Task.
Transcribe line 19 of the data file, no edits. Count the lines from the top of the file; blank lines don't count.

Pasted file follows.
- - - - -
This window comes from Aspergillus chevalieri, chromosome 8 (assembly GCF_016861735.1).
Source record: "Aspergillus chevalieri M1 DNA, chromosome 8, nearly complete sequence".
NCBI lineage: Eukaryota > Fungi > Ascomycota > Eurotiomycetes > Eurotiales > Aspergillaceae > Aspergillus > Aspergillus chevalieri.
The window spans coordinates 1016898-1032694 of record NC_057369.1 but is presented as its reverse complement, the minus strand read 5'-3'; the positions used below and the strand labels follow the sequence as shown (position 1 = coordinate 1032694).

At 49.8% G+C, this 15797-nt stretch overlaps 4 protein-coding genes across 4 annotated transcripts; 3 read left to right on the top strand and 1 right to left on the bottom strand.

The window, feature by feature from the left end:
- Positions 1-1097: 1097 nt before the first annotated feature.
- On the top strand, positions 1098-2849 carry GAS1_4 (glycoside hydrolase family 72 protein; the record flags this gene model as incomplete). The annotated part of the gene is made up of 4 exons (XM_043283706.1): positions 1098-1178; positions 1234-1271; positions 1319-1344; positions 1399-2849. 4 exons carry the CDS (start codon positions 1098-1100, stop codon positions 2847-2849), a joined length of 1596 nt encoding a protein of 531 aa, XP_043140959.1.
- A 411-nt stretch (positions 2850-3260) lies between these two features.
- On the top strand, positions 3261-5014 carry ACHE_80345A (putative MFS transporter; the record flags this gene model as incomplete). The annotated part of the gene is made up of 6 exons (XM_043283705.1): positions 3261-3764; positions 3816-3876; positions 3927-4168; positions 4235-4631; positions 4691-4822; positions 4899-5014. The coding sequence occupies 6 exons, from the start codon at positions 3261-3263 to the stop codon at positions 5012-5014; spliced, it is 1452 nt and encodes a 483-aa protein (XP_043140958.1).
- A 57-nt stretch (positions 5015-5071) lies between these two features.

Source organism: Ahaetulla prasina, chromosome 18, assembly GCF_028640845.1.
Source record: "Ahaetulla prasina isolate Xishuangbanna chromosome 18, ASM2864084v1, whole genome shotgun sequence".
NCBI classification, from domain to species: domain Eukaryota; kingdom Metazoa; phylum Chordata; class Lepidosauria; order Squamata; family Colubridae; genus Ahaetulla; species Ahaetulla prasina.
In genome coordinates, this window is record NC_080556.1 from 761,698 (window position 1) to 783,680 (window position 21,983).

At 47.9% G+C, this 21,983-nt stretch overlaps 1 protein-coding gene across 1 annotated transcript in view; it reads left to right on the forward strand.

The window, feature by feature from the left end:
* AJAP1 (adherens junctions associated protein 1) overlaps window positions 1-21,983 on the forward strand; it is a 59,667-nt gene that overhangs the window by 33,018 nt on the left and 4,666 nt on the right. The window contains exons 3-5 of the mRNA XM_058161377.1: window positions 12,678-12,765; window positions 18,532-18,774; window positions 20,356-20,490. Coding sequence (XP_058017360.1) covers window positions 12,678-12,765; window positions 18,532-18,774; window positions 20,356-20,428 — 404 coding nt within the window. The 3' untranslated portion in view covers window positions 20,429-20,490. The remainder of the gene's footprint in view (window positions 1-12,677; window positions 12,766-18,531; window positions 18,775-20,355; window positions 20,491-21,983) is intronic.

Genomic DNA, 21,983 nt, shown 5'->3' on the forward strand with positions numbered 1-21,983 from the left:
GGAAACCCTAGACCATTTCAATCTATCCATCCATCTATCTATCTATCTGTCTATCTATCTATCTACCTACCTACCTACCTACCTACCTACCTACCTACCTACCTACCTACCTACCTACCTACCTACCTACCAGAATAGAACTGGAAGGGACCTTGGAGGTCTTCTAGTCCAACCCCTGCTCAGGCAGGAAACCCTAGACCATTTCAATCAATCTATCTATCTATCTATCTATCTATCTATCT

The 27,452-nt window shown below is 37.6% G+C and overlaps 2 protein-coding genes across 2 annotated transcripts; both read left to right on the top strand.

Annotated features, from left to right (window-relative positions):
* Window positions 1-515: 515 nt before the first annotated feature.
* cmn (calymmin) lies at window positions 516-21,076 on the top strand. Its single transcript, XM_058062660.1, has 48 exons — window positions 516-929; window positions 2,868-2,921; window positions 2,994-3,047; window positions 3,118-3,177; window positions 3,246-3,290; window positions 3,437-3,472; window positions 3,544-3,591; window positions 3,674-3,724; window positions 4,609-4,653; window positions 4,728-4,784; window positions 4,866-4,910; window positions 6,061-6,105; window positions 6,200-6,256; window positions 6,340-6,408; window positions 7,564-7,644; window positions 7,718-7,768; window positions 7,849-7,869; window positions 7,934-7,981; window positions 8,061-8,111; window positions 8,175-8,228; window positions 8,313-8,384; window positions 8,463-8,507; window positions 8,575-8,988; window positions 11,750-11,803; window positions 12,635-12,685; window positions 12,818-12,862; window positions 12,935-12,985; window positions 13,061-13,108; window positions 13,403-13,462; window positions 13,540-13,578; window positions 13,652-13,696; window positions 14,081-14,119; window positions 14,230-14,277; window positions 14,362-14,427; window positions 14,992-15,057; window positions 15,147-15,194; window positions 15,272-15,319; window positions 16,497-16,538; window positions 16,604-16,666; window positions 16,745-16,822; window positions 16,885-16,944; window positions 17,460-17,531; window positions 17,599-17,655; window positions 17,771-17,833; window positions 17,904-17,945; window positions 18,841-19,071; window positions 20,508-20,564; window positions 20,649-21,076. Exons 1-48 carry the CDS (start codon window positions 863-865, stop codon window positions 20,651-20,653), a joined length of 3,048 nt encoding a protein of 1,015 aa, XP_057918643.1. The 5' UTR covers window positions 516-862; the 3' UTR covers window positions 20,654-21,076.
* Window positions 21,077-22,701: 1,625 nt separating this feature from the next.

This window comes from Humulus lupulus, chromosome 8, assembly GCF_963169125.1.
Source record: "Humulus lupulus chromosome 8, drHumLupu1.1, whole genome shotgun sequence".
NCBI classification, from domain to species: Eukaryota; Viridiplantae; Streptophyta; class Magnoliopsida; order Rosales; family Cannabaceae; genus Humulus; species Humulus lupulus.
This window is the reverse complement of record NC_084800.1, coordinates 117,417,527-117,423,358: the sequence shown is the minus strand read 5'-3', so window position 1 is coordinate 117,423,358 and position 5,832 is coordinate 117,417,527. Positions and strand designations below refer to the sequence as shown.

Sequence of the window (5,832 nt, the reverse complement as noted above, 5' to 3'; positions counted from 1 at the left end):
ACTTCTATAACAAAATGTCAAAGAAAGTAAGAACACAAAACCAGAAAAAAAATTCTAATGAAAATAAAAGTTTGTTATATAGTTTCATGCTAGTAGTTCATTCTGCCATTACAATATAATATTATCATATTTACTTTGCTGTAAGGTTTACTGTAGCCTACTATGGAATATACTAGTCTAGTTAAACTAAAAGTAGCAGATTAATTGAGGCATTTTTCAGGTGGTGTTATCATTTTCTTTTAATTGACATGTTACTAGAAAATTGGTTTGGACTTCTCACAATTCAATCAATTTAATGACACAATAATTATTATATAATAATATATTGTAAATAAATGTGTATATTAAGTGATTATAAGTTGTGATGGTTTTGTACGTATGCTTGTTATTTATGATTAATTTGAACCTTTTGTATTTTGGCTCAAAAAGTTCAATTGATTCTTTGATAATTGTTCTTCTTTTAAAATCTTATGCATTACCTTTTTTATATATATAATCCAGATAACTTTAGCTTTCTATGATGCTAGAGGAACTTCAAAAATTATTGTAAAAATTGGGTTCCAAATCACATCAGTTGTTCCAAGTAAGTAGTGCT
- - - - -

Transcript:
Genomic DNA, 21,983 nt, shown 5'->3' on the forward strand with positions numbered 1-21,983 from the left: